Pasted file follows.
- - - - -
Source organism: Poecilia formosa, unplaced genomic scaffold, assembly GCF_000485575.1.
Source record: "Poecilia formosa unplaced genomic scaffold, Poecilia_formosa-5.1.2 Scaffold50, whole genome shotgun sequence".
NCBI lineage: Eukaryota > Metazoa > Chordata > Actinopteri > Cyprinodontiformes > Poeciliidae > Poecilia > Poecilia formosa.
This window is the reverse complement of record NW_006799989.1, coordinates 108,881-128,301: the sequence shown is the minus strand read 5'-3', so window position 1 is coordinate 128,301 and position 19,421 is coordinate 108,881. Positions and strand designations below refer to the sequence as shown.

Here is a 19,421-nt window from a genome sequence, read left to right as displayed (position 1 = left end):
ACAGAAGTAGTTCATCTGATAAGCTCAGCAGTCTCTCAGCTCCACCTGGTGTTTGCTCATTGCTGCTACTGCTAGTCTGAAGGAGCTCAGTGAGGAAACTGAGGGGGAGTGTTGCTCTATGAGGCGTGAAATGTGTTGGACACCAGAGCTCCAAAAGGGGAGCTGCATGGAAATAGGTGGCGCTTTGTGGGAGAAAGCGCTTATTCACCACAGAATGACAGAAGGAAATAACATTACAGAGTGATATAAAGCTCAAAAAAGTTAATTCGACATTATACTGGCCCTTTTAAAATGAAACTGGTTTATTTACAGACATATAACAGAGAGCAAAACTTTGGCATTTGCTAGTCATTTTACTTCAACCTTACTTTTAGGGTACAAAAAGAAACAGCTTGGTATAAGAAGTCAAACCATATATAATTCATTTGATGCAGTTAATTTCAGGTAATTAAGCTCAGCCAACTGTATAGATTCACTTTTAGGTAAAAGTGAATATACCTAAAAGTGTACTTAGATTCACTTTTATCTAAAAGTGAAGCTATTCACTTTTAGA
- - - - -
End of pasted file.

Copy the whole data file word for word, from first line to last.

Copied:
Source organism: Poecilia formosa, unplaced genomic scaffold, assembly GCF_000485575.1.
Source record: "Poecilia formosa unplaced genomic scaffold, Poecilia_formosa-5.1.2 Scaffold50, whole genome shotgun sequence".
NCBI lineage: Eukaryota > Metazoa > Chordata > Actinopteri > Cyprinodontiformes > Poeciliidae > Poecilia > Poecilia formosa.
This window is the reverse complement of record NW_006799989.1, coordinates 108,881-128,301: the sequence shown is the minus strand read 5'-3', so window position 1 is coordinate 128,301 and position 19,421 is coordinate 108,881. Positions and strand designations below refer to the sequence as shown.

Here is a 19,421-nt window from a genome sequence, read left to right as displayed (position 1 = left end):
ACAGAAGTAGTTCATCTGATAAGCTCAGCAGTCTCTCAGCTCCACCTGGTGTTTGCTCATTGCTGCTACTGCTAGTCTGAAGGAGCTCAGTGAGGAAACTGAGGGGGAGTGTTGCTCTATGAGGCGTGAAATGTGTTGGACACCAGAGCTCCAAAAGGGGAGCTGCATGGAAATAGGTGGCGCTTTGTGGGAGAAAGCGCTTATTCACCACAGAATGACAGAAGGAAATAACATTACAGAGTGATATAAAGCTCAAAAAAGTTAATTCGACATTATACTGGCCCTTTTAAAATGAAACTGGTTTATTTACAGACATATAACAGAGAGCAAAACTTTGGCATTTGCTAGTCATTTTACTTCAACCTTACTTTTAGGGTACAAAAAGAAACAGCTTGGTATAAGAAGTCAAACCATATATAATTCATTTGATGCAGTTAATTTCAGGTAATTAAGCTCAGCCAACTGTATAGATTCACTTTTAGGTAAAAGTGAATATACCTAAAAGTGTACTTAGATTCACTTTTATCTAAAAGTGAAGCTATTCACTTTTAGA